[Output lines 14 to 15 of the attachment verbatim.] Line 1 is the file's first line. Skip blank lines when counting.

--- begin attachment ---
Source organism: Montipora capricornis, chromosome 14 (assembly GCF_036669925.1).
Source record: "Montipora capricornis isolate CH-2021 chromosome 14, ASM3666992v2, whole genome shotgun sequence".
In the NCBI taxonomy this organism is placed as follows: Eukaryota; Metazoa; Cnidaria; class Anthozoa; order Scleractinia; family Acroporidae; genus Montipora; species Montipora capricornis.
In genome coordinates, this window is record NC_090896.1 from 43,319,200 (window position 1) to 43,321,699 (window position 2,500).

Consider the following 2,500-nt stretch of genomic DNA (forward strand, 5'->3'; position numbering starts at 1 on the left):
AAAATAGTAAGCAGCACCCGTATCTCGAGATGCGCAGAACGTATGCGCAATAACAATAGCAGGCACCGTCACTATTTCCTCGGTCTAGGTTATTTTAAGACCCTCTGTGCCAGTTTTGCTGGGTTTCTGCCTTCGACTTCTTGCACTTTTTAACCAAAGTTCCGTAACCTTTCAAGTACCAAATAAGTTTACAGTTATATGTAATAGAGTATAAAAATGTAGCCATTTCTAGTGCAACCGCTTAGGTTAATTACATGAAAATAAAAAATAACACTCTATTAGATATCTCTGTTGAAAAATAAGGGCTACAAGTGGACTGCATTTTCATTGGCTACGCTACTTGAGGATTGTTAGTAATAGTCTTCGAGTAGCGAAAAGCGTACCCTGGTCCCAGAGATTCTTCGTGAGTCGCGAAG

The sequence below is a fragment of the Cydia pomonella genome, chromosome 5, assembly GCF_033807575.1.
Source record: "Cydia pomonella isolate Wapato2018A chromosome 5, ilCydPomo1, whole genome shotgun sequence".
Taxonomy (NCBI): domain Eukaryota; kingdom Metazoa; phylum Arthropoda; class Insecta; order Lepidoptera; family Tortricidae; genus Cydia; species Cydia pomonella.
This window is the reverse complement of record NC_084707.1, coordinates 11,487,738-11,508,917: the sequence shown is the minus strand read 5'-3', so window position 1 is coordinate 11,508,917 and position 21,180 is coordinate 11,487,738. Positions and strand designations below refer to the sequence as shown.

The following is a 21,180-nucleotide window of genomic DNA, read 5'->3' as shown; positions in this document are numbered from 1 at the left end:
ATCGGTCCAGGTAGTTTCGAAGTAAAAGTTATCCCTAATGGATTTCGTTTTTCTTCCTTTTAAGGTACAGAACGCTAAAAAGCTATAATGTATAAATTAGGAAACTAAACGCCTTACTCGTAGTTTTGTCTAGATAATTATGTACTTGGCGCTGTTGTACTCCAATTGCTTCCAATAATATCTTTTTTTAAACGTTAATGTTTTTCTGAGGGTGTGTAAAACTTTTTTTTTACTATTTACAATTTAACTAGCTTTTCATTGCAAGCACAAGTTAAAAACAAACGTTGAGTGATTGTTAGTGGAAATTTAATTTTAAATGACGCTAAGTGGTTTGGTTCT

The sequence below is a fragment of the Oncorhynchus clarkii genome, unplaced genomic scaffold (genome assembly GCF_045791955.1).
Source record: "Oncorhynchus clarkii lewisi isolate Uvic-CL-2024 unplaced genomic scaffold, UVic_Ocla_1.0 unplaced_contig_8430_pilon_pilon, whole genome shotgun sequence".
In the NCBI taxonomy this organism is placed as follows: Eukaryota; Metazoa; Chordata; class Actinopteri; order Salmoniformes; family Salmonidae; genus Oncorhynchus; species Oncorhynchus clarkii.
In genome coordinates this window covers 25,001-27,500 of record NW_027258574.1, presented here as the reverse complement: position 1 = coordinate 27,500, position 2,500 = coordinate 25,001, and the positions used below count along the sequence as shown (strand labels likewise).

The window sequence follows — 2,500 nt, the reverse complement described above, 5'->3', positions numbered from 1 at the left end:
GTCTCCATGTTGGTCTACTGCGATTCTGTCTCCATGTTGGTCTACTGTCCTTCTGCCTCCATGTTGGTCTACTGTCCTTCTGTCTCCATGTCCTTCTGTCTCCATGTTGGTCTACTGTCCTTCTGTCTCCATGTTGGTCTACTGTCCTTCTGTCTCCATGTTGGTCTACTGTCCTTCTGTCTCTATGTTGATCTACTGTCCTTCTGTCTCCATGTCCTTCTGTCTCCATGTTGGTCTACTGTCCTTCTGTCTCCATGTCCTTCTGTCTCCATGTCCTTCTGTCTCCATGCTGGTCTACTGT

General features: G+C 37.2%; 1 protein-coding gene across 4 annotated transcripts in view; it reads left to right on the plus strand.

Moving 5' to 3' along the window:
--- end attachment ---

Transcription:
Source record: "Oncorhynchus clarkii lewisi isolate Uvic-CL-2024 unplaced genomic scaffold, UVic_Ocla_1.0 unplaced_contig_8430_pilon_pilon, whole genome shotgun sequence".
In the NCBI taxonomy this organism is placed as follows: Eukaryota; Metazoa; Chordata; class Actinopteri; order Salmoniformes; family Salmonidae; genus Oncorhynchus; species Oncorhynchus clarkii.